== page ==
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What is U.S. Multifamily?


Multifamily housing is a type of residential structure with more than one dwelling residence in the same building.

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TYPES AND CLASSES OF U.S. MULTIFAMILY INVESTMENT OPPORTUNTIES

CORE: Stabilized real estate. Typically new assets in top quality locations. Tend to be the lowest yielding, institutional quality assets.

CORE PLUS: Similar to core, but with a small value
add component and/or less favorable location to the investment. Should trade with a slightly higher yield.

VALUE ADD: Most tend to be older assets requiring varying degrees of renovation, whether it be repairing deferred maintenance or upgrading the interiors to take advantage of raising rents, or mis-managed assets requiring repositioning.

OPPORTUNISTIC: Can be a more comprehensive value add with significant asset repositioning and higher risk. Can be new construction or redevelopment.

CLASS A: Generally a core asset. Newly constructed or fully renovated, which is well-located with high-end finishes and fixtures, and full spectrum of amenities.

CLASS B: Positioned somewhat lower than Class A.
Potentially a combination of any of the following factors: age, inferior location, limited amenities, deferred maintenance, basic fixtures and finishes. Generally a value add strategy of varying degree.

CLASS C: Inferior age and/or location with original/ outdated/low-end finishes and fixtures, and possible deferred maintenance and/or substandard management, possible value add or an opportunistic strategy.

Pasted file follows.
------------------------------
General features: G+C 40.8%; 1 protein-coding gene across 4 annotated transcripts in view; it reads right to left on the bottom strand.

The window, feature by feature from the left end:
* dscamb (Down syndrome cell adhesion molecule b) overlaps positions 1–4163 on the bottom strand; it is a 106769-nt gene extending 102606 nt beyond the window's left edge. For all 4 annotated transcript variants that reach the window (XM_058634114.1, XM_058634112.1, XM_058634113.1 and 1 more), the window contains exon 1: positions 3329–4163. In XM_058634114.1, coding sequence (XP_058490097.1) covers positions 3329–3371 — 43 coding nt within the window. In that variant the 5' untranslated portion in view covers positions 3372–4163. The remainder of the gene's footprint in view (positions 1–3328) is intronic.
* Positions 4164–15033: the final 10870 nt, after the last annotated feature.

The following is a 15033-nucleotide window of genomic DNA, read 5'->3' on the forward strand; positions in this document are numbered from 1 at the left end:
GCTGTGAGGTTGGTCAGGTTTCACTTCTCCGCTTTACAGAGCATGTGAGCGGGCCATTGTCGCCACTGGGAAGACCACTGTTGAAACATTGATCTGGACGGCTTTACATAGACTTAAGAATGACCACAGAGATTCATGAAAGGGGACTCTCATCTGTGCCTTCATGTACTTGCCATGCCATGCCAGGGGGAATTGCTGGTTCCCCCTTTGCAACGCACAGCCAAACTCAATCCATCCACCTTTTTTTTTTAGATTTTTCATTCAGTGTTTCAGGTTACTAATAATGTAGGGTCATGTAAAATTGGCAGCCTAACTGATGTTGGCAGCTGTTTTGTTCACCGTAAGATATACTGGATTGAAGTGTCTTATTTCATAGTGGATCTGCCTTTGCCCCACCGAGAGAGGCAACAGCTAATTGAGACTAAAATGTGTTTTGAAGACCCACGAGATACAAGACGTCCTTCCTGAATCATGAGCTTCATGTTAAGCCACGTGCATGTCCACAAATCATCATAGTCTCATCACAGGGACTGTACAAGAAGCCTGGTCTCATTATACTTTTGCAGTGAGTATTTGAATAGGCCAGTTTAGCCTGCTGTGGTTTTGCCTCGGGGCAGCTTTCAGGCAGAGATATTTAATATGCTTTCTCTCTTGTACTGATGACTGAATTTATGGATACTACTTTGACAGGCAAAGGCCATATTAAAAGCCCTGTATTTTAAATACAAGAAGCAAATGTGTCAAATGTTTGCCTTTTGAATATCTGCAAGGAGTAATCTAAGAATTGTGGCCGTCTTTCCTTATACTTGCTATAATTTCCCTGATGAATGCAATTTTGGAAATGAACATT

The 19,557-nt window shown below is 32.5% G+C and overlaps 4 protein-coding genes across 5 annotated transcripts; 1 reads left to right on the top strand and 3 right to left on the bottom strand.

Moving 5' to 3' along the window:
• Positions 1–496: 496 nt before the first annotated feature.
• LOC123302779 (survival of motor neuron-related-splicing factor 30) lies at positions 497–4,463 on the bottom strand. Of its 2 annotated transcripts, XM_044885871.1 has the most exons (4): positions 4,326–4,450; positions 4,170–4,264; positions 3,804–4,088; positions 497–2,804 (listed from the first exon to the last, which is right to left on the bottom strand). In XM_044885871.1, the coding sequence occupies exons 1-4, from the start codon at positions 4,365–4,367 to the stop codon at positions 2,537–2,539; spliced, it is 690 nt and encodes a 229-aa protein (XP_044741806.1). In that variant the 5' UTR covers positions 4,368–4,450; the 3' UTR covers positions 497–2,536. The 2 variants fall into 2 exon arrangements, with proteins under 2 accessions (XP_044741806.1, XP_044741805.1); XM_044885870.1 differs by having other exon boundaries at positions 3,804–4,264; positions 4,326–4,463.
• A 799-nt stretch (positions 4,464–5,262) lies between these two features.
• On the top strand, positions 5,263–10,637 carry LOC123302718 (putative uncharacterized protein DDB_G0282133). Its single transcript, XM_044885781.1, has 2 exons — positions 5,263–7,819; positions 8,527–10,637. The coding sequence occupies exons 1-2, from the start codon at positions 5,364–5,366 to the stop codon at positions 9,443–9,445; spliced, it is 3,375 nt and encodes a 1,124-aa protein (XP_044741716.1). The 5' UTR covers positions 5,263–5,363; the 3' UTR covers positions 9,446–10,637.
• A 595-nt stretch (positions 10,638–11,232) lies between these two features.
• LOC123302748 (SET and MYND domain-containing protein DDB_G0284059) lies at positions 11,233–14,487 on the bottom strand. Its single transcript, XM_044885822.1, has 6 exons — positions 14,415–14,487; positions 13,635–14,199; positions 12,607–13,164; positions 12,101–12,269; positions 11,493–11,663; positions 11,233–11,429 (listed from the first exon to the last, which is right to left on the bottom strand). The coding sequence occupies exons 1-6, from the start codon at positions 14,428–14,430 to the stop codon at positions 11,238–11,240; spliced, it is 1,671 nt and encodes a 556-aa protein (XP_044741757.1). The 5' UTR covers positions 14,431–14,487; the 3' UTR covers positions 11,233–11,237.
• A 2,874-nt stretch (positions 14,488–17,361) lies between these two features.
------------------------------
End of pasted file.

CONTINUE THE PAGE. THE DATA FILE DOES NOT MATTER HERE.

U.S. MULTIFAMILY SECTOR OVERVIEW

SIZE OF THE MARKET
Multifamily* rental housing is a common form of housing in the U.S., especially in urban areas, with most of these assets renter-occupied. The multifamily sector includes 14.5 million units across the 62 largest metro markets in the U.S. (population > 1 million).

The portion of the multifamily sector that is of most interest to domestic and international investors is professionally managed rental communities with at least 150 units. The
National Multifamily Housing Council (NMHC) estimates that the total value of U.S. multifamily rental properties is more than $3.3 trillion.

OWNERSHIP
Real Capital Analytics (RCA) divides commercial real estate owners into four major groups: institutional, public companies (predominantly publicly traded REITs), private buyers and international (all types of companies).

Private buyers own 68% of the multifamily market (based on value). These buyers include entities of all sizes, businesses and domestic and international capital partners, and high net-worth firms and developers, primarily focused on individual metros or regions within the U.S.

Institutional ownership of multifamily assets has been rising over the past few decades, and this trend is expected to continue. For example, 25 years ago, multifamily assets represented only 11% of the NCREIF Property Index; retail, office and industrial all had substantially higher market shares. Today the multifamily sector represents 24% of the total and is second only to office for total market value.
Institutional owners include investment managers, pension funds, equity funds, insurance companies and sovereign wealth funds (SWFs). The majority of multifamily assets in the U.S. are owned by domestic privately held companies. Currently only about 4% of multifamily holdings are owned by non-U.S. companies.

In the past few years, direct investment by offshore investors of all types (from large SWFs to high net-worth individuals) has averaged approximately 6% of the total. International investors are very active in the sector indirectly through investment funds, REIT stock purchases and equity investment in companies. **According to recent study by NMHC and MBA

 

If you would like to learn more about Multifamily Real Estate and how to invest, please email me directly at James@jcoreinvestments.com